A poll of 2,000 employees revealed six in 10 feel tired, anxious and worried due to huge workloads and never-ending hours.
Unpleasant colleagues or clients, a tough commute, and the feeling of having to rush work through are also cited as common work-related stress-triggers.
Worryingly, almost seven in 10 struggle to “switch off” at the end of the working day and find this affects their overall mood and happiness.
But while 59 per cent of those suffering say their boss is “understanding” and 63 per cent feel well supported by colleagues, friends and family, 61 per cent feel their workplace could do more to support those with mental health issues.
Just four in 10 believe their place of work has a mental health policy in place, or people qualified to help those with work related stress.
The research was carried out by working animal charity SPANA ahead of World Animal Day, to highlight how pets in the UK, and working animals overseas, help improve the mental health and wellbeing of their owners.
The study also found four in 10 adults have taken a day off work due to stress – and for some, worrying about company performance and the risk of losing their job can contribute to their feelings of anxiety.
Other day-to-day stress triggers include a lack of confidence in their ability (13 per cent), having a horrible boss (33 per cent) and having to deal with frustrated clients or customers (14 per cent).
Being micro-managed can lead to feelings of anxiety for 13 per cent of adults while, on the flip side, eight per cent struggle without clear direction from above.
Unfortunately, for the adults who struggle to switch off fully at the end of the day, a staggering nine in 10 say this can affect their everyday life.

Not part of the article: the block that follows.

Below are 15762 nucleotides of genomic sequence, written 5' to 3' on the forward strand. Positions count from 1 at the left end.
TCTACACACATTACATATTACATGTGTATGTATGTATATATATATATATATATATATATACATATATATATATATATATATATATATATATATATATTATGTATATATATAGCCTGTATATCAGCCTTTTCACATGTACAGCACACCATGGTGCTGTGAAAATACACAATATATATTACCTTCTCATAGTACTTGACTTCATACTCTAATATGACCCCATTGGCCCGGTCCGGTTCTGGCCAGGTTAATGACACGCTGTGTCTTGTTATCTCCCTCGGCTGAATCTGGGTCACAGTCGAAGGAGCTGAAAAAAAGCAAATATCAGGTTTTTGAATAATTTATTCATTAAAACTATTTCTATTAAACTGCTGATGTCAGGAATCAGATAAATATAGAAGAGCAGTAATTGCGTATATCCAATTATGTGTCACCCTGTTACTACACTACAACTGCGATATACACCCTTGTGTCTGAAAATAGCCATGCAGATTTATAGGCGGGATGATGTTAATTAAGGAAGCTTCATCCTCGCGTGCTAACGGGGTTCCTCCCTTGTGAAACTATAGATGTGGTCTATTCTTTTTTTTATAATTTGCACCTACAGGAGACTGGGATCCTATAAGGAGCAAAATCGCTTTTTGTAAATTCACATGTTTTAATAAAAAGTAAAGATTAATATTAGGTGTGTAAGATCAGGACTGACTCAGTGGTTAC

Around two thirds of adults have had a partner or family member comment on how stressed they seem because of work, and 49 per cent sometimes feel embarrassed or ashamed of the way they allow their workplace stress to affect them in “real life”.
However, two in three of those polled claim they do have their own coping strategies in place – even if their workplace doesn’t.
For some, taking regular breaks, working from home occasionally and taking sick days when needed can be a real help.
Owning a pet is also shown to be beneficial in relieving workplace pressures outside of the office, with 83 per cent of workers with a pet saying that their animal helps to reduce their stress levels and improve their emotional wellbeing.
Geoffrey Dennis, chief executive of SPANA, said: “Stress and ill health in the working world is a very real thing, as more and more adults feel they have to deliver work at speed and under pressure.
“There doesn’t seem to be such a thing as a nine-to-five job, as workers are constantly taking work home with them, or staying on in the office at all hours to try and get everything done.”
Mr Dennis added: “Thankfully, owning a pet is proving a saving grace for many stressed out workers in the UK.
“Almost half of adults have a pet and the evidence shows they can help to reduce anxiety and loneliness, lower blood pressure and cholesterol, and even prevent depression.”
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